The Borough Green Recreation Ground Pavilion
The Pavilion, as described in "DIY Village" was built in the 1950s by volunteers.
The words below are extracted from minutes of Parish Meeting held in the Western Hall, Borough Green on Monday 11 th March 1946Rev D. E. Westcott in the chair
Over 200 electors were present when Miss Oxley said that certain sums of money had been raised to send parcels to prisoners of war. There was a balance in hand but no more parcels were required. Also money had been collected or given as War savings in “ salute the soldier week.” And resolutions would be put forward as to the disposal of these funds.
It was then proposed and seconded that the balance of the Borough Green “Prisoners of War” fund, amounting to £166 2 4 should be devoted to the development of the recreation ground as a war memorial and thanksgiving for Victory. The Chairman put this to the meeting and it was carried unanimously.
It was further proposed and seconded” That the use of £134 17 3 (???) raised by the Borough Green Women’s institute in “Salute the Soldier “week, should be given to the recreation ground Improvement Fund. This was put and carried nem con
It was then proposed and seconded “that the above sums totalling £300 in the hands of the Women’s Institute and now earmarked for the Borough Green memorial Fund, should remain in the custody of the Women’s Institute until the find is nearing completion, and that the parish Meeting should accept the Institute’s offer to raise another £200 so that the pavilion to be built in the recreation ground may be the Institutes gift to the generation that has so nobly fought for us.
This was also put to the meeting by the Chairman and carried unanimously with acclamation and thanks.
The Rev D. E. Westcott was also thanked for taking the Chair and conducting the business in such an efficient and able manner.
These minutes were read at the parish Meeting held on 17th Match 1947 and signed by the Chairman as a true and correct record.
This is the Pavilion
just after it had been
Not only is it our War Memorial, but it is a tribute to the Volunteer Ethic that still exists today. It is held in trust for the Village by the Parish Council, who had sadly let it deteriorate and decay, the final ignominy being their plans in 1995 and 2003 to demolish it, prevented by a public outcry. The powers that be just don't seem to get it: unlike the full frontal attack below, the 2003 effort was much more undercover, but ultimately doomed to failure
These pictures show the sad deterioration of the Pavilion.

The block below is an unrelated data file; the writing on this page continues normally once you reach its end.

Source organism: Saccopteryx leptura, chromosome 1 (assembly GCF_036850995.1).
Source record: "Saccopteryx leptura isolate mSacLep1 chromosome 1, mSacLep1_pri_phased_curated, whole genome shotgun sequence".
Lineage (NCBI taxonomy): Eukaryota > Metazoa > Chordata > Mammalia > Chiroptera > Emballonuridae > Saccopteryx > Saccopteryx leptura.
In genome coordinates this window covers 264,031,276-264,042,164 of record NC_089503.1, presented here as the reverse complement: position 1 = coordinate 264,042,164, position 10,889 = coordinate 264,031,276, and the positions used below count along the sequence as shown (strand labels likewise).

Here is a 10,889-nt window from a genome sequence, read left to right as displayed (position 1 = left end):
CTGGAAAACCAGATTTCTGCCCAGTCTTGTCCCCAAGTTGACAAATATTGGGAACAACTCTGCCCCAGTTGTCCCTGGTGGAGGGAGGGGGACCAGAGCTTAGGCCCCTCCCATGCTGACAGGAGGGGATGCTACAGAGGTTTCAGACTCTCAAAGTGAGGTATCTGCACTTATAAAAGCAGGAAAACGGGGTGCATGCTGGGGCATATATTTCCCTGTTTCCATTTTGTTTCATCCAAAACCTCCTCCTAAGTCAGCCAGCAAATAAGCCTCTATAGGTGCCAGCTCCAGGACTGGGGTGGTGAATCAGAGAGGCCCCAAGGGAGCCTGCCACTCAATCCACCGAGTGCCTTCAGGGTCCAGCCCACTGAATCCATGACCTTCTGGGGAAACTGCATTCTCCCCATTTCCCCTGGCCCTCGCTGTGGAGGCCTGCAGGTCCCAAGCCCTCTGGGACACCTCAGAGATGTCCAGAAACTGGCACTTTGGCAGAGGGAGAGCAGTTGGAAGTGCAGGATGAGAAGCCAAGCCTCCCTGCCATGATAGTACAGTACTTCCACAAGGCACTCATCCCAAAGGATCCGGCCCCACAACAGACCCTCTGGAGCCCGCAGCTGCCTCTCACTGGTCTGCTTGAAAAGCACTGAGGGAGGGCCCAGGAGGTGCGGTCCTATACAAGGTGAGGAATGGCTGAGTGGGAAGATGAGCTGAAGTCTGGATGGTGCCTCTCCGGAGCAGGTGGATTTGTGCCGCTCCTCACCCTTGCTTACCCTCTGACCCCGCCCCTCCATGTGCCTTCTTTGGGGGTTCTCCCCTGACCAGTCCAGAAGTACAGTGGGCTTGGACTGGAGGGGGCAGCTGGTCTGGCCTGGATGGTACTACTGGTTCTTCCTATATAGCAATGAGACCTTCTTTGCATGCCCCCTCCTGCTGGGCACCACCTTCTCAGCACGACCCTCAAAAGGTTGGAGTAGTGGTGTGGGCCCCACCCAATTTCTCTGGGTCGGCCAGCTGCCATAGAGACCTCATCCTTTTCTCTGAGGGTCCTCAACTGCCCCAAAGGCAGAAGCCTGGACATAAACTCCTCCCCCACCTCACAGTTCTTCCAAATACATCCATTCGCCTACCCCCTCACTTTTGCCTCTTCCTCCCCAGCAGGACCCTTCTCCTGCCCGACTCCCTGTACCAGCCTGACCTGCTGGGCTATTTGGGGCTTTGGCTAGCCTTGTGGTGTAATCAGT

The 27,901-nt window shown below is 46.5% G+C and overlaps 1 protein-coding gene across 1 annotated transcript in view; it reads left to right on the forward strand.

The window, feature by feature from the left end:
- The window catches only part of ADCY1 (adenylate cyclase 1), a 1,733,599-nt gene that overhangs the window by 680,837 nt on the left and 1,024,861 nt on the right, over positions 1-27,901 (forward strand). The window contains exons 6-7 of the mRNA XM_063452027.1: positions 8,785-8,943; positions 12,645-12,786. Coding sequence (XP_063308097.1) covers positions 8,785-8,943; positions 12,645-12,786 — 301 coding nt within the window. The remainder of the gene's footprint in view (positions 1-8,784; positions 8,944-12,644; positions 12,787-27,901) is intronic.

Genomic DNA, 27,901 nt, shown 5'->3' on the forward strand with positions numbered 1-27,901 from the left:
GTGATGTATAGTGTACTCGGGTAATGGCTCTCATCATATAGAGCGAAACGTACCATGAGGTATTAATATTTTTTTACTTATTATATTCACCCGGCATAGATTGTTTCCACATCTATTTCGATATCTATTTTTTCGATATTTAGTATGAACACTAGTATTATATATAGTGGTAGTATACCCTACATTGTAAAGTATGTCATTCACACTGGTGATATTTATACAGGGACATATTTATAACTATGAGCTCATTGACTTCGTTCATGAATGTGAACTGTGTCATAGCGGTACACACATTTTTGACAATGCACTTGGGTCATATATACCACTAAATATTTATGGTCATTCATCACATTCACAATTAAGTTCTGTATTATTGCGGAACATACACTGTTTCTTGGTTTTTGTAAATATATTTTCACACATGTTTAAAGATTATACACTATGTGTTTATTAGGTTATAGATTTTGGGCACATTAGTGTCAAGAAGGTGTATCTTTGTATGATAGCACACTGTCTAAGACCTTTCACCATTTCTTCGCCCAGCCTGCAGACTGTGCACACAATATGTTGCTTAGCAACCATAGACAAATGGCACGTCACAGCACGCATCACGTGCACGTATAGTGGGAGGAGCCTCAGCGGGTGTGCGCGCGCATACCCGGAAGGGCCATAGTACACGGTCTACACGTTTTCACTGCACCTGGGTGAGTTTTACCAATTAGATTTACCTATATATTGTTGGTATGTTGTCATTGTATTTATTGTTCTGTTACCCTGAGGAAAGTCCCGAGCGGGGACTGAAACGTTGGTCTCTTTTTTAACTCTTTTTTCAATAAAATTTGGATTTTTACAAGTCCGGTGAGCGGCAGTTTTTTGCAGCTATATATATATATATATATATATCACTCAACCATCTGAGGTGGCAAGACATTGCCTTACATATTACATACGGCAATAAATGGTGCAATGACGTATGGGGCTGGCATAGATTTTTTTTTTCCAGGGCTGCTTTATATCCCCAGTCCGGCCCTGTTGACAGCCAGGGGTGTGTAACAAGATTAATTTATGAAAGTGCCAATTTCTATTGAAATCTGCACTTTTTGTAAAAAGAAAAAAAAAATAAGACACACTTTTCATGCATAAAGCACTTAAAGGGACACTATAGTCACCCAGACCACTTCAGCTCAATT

In 2003, a group of young people from the Drop-in Centre spent a couple of days repainting the building so it would look its best for the upcoming Summer Fete.
This was thank you for the community labour and money that went into building the Drop-in Centre the previous year
In 2004 the Parish Council was finally forced by public opinion to spend money having the roof repaired to save further deterioration to the fabric of the building. Ariston Roofing carried out the work, saving the old tiles from the whole roof, and using the best of those to refit the fron, whilst the back was laid with modern concrete tiles. Ariston have a well deserved reputation for sympathetic work on older buildings, without costing English Heritage prices.
|.;||In 2007 the Parish Council finally decided to spend some money on the Pavilion, and Simmonds of Wrotham were contracted to carry our the work.I would have preferred to see a more community oriented rebuild using small local builders assisted by volunteers, but that wasn't to be, but the important thing is that our cherished pavilion is finally being preserved as a crucial part of our village heritage|
Yes, that bank was all dug out by hand.....
Parish Council Pavilion Project
Above is the Borough Green FC Committee, L-R: Reg Pulfer, Frank Bangay, Frank Fuller, Bert Bailey lurking in the back, & P Weller and F Weller. (Thanks to Campbell Higgins and Ian for error correction)
New ceiling in the old shower room, now the officials changing room. All the rear windows have now been bricked up.
Pictured above, courtesy of Ian Bangay's photo website, are some of the local volunteers, resting from their labours.Seated on the left at the top of the steps is Big Jim Allingham, who lived in Hillview until his sad death last year.
The Pavilion is a treasure that we must preserve. It says more about Borough Green and its people than words ever can. On an early summer morning, with the sun just rising over the woods, and falling on the Pavilion and the surrounding stand of mature trees in full summer leaf, it truly is a Diamond in an engagement ring.